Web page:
Tuesday, January 25, 2011
I have felt this several times lately – the forms which seemed so long when starting to learn them, seeming to become shorter as you get to know them better. And then when you get fairly familiar with the form, you look back and wonder how it could have ever seemed so daunting.
The Chen style tai ji jian form seemed endless, like I would never reach the end. Now I can stumble through it and it seems so much shorter. I finish the form fearing that I might have left out a sequence of motions. It couldn’t have been that short! Then I go back, check every motion, and they are all there.
Same with the Sha Style tai ji sword routines – seeming endless at the beginning, then not so terribly long after all. Especially the paired / partner form we have been working on and demonstrating lately.
It is not getting any easier – just the opposite, if anything. The stage of rapid progress is finished and all further progress will come in smaller advances and will require increasing amounts of effort and practice for each gain in understanding.
Thursday, January 20, 2011
Sunday, January 9, 2011
In the middle of practice, my teacher asked me how to say 焼き餃子 / yakigyouza (J.) in Chinese. Known as “pot-stickers” or “dumplings” in English, these are the fried kind, as opposed to the boiled kind.
I guessed incorrectly, trying to put the Japanese directly into Chinese. Our resident Chinese language / tong bei quan expert was called over. 锅贴 / guotie, he reminded me, easy as that.
OK, great, how does that connect to the Chen style dao form I was working on? When wrapping around the body in a vertical position, the dao should pass very closely to the back – almost sticking to it, just like pot-stickers stick to the pot.
The dao is a single-edged sword and it is common to reinforce the non-edged side of the blade with the left hand while cutting or slicing. You cannot do this with the jian, because it is double-edged.
Similarly, the user commonly wraps the dao around the body in either direction, and it should be kept extremely close to the back, even scraping along from one side to the other. Obviously, you don’t want to do that very much with a double-bladed weapon.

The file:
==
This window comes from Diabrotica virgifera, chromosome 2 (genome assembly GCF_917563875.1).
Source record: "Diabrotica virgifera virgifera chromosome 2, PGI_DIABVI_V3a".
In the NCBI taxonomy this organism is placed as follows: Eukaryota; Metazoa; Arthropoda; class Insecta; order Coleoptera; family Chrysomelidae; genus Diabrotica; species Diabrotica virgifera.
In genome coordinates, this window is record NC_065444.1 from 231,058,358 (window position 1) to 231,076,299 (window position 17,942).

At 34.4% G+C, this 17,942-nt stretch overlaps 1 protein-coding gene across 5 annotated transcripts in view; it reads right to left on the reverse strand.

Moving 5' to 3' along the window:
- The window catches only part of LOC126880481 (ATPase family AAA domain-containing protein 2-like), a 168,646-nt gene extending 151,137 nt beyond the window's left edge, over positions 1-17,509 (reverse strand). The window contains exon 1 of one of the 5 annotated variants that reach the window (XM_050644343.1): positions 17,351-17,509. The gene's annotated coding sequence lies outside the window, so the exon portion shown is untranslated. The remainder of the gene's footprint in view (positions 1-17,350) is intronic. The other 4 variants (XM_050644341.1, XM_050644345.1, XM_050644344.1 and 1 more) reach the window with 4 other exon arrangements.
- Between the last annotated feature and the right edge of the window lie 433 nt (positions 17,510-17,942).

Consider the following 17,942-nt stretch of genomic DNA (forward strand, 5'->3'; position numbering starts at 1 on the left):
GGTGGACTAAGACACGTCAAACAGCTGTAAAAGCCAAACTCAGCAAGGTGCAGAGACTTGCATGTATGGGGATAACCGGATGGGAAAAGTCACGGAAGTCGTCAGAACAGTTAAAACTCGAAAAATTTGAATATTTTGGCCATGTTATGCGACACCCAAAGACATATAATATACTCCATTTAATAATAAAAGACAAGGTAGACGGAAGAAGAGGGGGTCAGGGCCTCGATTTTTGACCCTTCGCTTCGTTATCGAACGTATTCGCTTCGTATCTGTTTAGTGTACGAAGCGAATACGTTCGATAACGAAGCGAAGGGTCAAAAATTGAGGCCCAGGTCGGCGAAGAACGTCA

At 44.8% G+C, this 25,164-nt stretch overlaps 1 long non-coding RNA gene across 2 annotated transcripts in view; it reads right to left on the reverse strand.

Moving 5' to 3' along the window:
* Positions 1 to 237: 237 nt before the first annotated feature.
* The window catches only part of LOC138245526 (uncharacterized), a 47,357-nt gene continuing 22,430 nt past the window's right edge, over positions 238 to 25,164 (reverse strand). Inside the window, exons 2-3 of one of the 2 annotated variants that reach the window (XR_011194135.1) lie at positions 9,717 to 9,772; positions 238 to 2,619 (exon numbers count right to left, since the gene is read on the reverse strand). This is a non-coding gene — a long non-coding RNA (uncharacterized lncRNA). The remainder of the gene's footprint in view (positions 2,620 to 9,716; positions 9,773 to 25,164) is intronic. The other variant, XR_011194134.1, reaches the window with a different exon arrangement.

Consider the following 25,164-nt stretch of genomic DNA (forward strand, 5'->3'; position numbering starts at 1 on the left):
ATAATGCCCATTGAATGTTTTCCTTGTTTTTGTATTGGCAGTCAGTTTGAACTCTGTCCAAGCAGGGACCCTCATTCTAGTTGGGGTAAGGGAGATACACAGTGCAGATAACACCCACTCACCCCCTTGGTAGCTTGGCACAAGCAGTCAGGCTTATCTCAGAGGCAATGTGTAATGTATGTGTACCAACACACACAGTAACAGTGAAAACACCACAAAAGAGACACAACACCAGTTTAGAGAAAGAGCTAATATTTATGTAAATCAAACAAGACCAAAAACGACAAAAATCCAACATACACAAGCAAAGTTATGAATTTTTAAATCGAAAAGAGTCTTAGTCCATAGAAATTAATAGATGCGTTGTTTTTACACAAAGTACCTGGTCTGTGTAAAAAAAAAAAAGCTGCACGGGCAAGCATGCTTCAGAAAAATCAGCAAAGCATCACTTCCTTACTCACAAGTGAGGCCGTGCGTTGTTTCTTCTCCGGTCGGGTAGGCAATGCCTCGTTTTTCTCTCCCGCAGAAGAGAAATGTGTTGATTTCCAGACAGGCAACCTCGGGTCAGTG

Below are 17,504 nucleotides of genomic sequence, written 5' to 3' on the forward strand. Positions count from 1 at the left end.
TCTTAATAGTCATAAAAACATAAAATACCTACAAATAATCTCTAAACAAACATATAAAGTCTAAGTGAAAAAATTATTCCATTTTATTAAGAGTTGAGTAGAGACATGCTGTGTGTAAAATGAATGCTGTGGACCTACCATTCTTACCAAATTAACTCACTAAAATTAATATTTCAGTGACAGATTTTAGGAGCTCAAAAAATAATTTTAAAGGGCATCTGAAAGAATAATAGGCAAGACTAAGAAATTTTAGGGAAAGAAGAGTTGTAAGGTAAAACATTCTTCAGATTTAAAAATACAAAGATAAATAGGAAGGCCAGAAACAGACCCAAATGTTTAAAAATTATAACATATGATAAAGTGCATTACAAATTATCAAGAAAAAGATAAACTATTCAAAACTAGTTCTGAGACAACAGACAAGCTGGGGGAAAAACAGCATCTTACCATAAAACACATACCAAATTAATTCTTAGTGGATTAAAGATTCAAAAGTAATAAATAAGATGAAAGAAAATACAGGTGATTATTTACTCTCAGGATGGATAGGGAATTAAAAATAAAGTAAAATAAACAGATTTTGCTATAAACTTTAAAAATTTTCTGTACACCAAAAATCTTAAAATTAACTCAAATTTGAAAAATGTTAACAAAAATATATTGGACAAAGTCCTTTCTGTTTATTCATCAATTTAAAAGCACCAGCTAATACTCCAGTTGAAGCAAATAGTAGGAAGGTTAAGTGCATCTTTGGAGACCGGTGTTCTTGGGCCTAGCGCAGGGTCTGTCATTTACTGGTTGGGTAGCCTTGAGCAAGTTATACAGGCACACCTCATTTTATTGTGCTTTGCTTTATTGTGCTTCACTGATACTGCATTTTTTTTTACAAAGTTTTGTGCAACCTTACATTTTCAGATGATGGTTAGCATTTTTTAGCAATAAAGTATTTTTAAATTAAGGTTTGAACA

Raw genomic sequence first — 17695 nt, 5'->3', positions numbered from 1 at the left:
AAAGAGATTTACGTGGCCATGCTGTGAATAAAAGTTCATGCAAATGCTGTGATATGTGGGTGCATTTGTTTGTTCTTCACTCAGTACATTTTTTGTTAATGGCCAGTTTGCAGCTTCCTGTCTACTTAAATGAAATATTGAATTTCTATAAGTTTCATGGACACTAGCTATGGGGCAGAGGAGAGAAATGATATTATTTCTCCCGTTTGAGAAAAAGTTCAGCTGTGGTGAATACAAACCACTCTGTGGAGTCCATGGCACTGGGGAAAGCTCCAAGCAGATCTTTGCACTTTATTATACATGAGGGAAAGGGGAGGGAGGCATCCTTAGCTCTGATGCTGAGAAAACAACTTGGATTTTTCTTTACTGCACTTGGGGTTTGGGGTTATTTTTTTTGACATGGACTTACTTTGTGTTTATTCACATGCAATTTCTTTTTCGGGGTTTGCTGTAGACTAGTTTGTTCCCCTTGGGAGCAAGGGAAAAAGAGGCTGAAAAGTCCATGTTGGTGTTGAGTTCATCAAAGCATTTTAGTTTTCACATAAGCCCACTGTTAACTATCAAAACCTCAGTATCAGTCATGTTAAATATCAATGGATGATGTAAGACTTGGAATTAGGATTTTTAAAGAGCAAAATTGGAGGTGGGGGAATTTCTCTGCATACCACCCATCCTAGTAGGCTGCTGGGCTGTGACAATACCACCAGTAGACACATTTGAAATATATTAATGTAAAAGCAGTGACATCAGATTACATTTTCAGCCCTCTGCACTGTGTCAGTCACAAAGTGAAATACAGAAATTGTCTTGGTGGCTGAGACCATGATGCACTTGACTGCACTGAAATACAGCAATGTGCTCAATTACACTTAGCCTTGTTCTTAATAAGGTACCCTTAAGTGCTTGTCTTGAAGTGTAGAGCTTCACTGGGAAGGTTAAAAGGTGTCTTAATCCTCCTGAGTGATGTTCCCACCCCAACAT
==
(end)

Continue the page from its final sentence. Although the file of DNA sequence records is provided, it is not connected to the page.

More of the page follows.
Anyway it was a great day, over six hours spent on Chen style tai ji dao (with a few other diversions along the way) and jian. The last all-day dao marathon had brought me almost to the end of the form – so close it hurt, in fact.
As of Saturday, that is taken care of – just two more motions and it was finished, and then a lot of re-working the basics. What better way to celebrate afterward than a large pot full of pot-stickers for dinner?
Saturday, January 8, 2011
I frequently hear about tokui waza, or one’s best / special technique to be used when fighting or sparring. I have a couple of those.
I think there should also be a word for the opposite – a technique that you practice but have a very hard time with, just can’t get it right. I have a couple of those as well, more than a couple.
One that stands out recently comes from the sai kata / form. The motion is 左上段返し打ち, or hidari joudan kaeshi-uchi, a strike to the opponent’s head which circles once outside the left arm before striking downward.
In practicing the first sai kata, chikin shita haku no sai (or tsuken shita haku no sai, if not in Okinawan dialect), I have gotten pretty comfortable with this motion on the right side, as it appears in the form several times. It is a great motion, really: after blocking the opponent’s strike (they are using a bo staff), you roll the sai outside the arm – keeping the opponent’s bo away from you – while moving in closer and striking their head with the sai.
It appears only once in the form on the left side, however, and I am right-handed. I try to keep well-balanced in my training with left- and right-side repetitions. I have even been using my chopsticks in my left hand to improve dexterity. But I just can’t seem to nail this motion.
Last week, it re-appeared in another incarnation. I am not officially learning the next sai form yet (chatan yara no sai), but I have had a glimpse of things to come. It is a wonderful kata full of great motions – and another one of these left-handed circling attacks.
So, there is one more item on the homework list – doing more things left-handed. Chopsticks of course. Brushing teeth. Operating iPods and other small gadgets. And, of course, the technique described above.